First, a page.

Peleton fighting CPSC request to recall treadmill

WASHINGTON — Peleton is fighting the U.S. Consumer Product Safety Commission’s request to recall one of the exercise company’s treadmills after one child died and several were injured, The Washington Post reported.

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The CPSC this week issued an administrative subpoena to require Peloton to disclose the name of the child who died and the family’s contact information, the newspaper reported. That way, regulators could continue an inquiry into what went wrong.

“To date, CPSC is aware of 39 incidents including one death,” the federal agency said in a news release that linked to a video on Saturday. “CPSC staff believes the Peloton Tread+ poses serious risks to children for abrasions, fractures, and death. In light of multiple reports of children becoming entrapped, pinned, and pulled under the rear roller of the product, CPSC urges consumers with children at home to stop using the product immediately. This video demonstrates the hazard to children posed by the Tread+.”

The two sides also fighting over whether the Tread+ should be taken off the market, the Post reported. The company and regulators have been negotiating over the wording and timing of an agency warning to alert consumers to potential dangers posed by the Peloton Tread+, a $4,300 exercise machine.

“It is believed that at least one incident occurred while a parent was running on the treadmill, suggesting that the hazard cannot be avoided simply by locking the device when not in use,” the CPSC said in its news release. “Reports of a pet and objects being sucked beneath the Tread+ also suggest possible harm to the user if the user loses balance as a result.

Peloton called the agency’s advisory “inaccurate and misleading,” The Wall Street Journal reported. The company added that its treadmills are safe when users follow safety recommendations, which include keeping children and pets away from the machine. The company added that the machine’s safety key should be removed when it is not in use to prevent its belt from moving, the newspaper reported.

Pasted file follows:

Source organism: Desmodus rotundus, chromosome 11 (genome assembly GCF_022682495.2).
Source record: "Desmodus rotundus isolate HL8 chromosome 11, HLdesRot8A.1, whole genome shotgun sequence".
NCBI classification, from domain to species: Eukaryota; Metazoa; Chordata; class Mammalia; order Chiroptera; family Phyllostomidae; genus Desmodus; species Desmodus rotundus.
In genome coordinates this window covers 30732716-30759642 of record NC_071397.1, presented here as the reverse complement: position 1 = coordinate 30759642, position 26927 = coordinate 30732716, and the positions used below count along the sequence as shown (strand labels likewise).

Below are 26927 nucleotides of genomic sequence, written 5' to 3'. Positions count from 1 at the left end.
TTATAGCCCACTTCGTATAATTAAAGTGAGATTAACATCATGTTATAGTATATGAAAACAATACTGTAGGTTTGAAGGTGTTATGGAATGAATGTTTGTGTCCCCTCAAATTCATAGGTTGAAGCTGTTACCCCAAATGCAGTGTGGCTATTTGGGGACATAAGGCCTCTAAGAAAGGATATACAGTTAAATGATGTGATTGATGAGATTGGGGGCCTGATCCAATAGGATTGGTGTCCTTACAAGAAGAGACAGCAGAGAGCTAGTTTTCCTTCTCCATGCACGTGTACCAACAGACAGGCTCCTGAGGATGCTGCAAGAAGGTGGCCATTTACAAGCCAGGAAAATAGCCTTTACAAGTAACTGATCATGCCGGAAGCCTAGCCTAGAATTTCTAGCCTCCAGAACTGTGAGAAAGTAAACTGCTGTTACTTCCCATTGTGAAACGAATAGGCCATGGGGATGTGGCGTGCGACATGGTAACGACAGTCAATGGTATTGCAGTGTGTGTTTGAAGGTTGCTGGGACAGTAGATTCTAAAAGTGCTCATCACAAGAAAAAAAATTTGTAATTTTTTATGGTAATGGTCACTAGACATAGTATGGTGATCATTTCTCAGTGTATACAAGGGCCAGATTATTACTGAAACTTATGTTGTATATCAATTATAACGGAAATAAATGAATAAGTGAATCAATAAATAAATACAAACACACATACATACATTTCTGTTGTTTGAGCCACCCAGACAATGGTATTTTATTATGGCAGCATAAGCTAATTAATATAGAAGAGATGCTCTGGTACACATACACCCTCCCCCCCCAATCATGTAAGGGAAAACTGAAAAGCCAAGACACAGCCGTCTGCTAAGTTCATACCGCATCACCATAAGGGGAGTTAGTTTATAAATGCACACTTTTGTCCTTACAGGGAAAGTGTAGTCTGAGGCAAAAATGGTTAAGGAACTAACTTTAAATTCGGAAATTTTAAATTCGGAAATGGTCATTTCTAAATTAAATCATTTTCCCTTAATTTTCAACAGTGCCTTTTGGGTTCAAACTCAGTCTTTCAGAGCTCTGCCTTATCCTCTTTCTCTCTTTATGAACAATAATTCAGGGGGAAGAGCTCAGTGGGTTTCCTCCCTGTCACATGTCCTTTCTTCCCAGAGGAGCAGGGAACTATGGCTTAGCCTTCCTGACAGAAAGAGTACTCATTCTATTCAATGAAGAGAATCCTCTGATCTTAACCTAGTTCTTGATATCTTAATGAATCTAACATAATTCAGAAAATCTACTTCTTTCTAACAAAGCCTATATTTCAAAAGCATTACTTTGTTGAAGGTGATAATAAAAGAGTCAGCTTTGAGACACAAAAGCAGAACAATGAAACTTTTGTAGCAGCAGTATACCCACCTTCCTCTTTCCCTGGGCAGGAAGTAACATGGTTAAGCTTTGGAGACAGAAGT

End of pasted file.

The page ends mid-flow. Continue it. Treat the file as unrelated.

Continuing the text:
Peloton said it requested a joint statement with the CPSC to emphasize the need for users to follow safety instructions, The Wall Street Journal reported.

“Peloton is disappointed that, despite its offers of collaboration, and despite the fact that the Tread+ complies with all applicable safety standards, CPSC was unwilling to engage in any meaningful discussions with Peloton before issuing its inaccurate and misleading press release,” the company said in a statement.

A Peloton spokesperson Jessica Kleiman said in a statement to the Post that the company “does not believe a recall is necessary” and that the treadmill “is safe for use when the warnings and safety instructions we provide are followed.” Peloton also has issued repeated safety warnings to its customers since it learned of the incidents last month.

“Peloton is still seeking to jointly work with CPSC to urge [its customers] to follow all warnings and safety instructions,” Kleiman said in the statement.

Peleton said it did not give the CPSC personal information about the deceased child because the child’s family “asked us not to provide the information to the CPSC,” the Post reported.

Peloton asked for a subpoena and the CPSC issued it this week, the newspaper reported. The CPSC asked for the information within 24 hours, and Peleton complied, according to the Post.

The CPSC did not specify how or if Peloton’s treadmills are more dangerous than other models, The Wall Street Journal reported. The CPSC said it is investigating whether other types of treadmills pose the same risk.

There were 22,500 emergency-room visits tied to treadmills in 2019, according to the CPSC. There were 17 deaths related to treadmills between 2018 and 2019, The Wall Street Journal reported.